Directed by Renee Tajima-Peña
Moon Canyon Films
Review by Rachel Gross
“Mijita, you better sign those papers or your baby could probably die here,” Consuelo Hermosillo remembers hearing a nurse tell her during a difficult childbirth at Los Angeles County-USC Medical Center. The “papers” referred to a consent form for a tubal ligation. As the 2015 documentary No Más Bebés attests, Hermosillo and her contemporaries had not understood that signing this form would mean no más bebés por vida (no more babies for life). The film tells the story of the 1978 Madrigal v. Quilligan class action lawsuit that a group of ten workin-class Spanish-speaking women, Chicana/o lawyers and activists, and a whistleblowing doctor brought against the L.A. county hospital for forced sterilizations between 1971 and 1974. Using news footage from the 1970s and modern interviews with doctors, patients, family members, and expert witnesses, director and co-producer Renee Tajima-Peña frames the lawsuit to prevent further forced sterilizations of immigrant women as a part of a longer history of the fight for reproductive justice in the United States.
1970s Los Angeles, with its layer of smog and streets full of bell-bottoms and flowery shirts, serves as backdrop for the story Tajima-Peña tells. A young resident at the L.A. County-USC Medical Center named Bernard Rosenfeld, shocked by case notes of patients unknowingly submitting to sterilization, brought the practice to the attention of a lawyer at the Center of Law and Justice. Rosenfeld showed Antonia Hernández, a new graduate of UCLA’s law school who worked at the Center, the lists of hundreds of women at the hospital who had been sterilized without their consent: Melvina Hernandez, sterilized at age twenty-three; Maria Figueroa, sterilized at age twenty-four, Dolores Madrigral (who would go on to be the named plaintiff in the legal case), sterilized at age thirty-nine, to name only a few. They were mostly young, Spanish-speaking, and poor.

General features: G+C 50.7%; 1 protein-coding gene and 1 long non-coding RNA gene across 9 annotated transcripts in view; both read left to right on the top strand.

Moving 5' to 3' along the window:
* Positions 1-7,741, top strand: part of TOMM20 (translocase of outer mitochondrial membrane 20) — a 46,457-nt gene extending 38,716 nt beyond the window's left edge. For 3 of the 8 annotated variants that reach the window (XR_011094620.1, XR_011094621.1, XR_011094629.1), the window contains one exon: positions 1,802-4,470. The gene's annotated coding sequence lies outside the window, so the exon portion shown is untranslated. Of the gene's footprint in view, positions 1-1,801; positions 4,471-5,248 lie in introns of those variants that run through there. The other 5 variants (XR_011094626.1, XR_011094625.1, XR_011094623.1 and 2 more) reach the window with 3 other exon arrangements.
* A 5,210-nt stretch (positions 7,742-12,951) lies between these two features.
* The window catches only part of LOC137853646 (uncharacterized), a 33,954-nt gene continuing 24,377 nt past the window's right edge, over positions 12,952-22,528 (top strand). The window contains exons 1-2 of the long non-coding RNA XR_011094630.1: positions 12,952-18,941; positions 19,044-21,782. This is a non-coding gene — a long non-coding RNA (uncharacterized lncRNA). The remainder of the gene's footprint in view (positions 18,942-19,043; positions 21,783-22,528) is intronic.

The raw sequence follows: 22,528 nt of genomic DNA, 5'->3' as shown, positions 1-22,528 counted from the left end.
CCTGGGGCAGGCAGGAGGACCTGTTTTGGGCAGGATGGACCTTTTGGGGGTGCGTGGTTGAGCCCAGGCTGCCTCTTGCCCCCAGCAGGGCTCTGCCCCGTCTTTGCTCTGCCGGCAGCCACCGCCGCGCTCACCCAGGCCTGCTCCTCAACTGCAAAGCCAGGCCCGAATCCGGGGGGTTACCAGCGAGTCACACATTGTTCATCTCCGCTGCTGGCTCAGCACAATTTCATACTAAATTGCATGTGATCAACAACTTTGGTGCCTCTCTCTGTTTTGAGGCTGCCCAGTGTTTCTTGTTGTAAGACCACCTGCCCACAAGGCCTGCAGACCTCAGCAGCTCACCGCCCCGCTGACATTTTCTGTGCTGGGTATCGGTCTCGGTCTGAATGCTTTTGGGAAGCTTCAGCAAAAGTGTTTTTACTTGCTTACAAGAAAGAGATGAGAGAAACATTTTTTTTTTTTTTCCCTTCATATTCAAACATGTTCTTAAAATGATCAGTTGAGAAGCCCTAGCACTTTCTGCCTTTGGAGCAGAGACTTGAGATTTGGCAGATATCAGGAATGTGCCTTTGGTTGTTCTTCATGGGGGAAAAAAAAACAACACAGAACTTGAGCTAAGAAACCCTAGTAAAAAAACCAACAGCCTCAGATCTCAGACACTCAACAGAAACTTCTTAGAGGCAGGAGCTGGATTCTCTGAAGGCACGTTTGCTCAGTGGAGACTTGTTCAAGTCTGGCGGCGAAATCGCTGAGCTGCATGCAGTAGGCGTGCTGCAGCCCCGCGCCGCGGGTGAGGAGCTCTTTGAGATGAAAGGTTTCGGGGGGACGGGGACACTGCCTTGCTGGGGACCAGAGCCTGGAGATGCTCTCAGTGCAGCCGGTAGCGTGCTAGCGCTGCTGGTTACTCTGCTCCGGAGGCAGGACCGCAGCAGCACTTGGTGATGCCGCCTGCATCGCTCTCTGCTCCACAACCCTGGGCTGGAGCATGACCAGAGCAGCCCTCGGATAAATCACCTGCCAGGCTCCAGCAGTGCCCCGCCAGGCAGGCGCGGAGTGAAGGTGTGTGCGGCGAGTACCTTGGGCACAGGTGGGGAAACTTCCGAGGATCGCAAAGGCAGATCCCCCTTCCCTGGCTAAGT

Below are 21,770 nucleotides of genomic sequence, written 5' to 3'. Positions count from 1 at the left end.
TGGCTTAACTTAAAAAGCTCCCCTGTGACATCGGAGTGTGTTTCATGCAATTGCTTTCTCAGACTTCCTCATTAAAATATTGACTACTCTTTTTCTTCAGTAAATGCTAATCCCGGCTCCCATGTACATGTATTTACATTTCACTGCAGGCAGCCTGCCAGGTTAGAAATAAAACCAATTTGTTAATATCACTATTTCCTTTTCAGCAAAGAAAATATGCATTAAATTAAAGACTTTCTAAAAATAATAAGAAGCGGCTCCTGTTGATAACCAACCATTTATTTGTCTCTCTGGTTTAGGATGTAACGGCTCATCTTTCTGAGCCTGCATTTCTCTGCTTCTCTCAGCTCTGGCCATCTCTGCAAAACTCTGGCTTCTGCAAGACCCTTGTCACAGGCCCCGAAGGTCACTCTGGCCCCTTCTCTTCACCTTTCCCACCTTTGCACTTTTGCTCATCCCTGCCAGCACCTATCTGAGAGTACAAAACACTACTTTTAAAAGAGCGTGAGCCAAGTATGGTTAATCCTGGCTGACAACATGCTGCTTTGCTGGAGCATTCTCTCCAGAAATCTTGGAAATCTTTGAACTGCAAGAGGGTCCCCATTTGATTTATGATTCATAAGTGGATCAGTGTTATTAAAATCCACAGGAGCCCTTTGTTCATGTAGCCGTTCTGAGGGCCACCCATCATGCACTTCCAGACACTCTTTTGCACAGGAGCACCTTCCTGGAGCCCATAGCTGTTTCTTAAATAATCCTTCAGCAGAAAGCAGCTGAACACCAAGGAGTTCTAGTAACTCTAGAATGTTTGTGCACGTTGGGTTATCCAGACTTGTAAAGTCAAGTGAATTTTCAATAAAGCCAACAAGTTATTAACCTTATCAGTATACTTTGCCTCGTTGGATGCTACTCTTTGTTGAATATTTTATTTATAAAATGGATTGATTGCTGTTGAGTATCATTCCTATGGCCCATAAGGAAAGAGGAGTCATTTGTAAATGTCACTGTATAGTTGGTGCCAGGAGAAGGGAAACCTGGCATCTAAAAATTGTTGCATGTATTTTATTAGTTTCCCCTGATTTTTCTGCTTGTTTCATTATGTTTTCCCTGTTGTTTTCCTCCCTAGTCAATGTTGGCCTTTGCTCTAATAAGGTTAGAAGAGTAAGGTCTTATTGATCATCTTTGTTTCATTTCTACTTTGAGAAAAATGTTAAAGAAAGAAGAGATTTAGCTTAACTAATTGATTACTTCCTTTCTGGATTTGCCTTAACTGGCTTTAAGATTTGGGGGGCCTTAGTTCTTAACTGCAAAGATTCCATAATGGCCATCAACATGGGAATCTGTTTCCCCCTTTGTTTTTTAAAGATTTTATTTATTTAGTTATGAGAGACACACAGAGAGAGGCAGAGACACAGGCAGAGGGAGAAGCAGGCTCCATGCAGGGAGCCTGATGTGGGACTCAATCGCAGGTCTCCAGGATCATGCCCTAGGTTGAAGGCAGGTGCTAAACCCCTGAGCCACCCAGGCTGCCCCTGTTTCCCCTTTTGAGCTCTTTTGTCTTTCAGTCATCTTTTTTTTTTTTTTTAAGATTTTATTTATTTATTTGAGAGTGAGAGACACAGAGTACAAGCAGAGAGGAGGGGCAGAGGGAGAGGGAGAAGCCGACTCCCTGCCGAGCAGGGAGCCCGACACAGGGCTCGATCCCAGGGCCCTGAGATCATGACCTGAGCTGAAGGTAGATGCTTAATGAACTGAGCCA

Antonia Hernández visited the modest homes of these women in East L.A. She asked them first if they knew they had been sterilized and, second, if they were willing to join a lawsuit against the doctors at the hospital to fight for informed consent. Many did not realize they had been sterilized in the minutes or hours after delivering children through caesarian section. Others, out of shame or fear of being ostracized, hid the fact from their husbands or extended family. Most had planned to have more children. As the film makes clear, the scale of the injustice reached beyond hundreds of medical files of Latinas from the L.A. County-USC Medical Center: thousands of poor women across the country—perhaps one-third of them in California—were sterilized without their knowledge or consent after giving birth.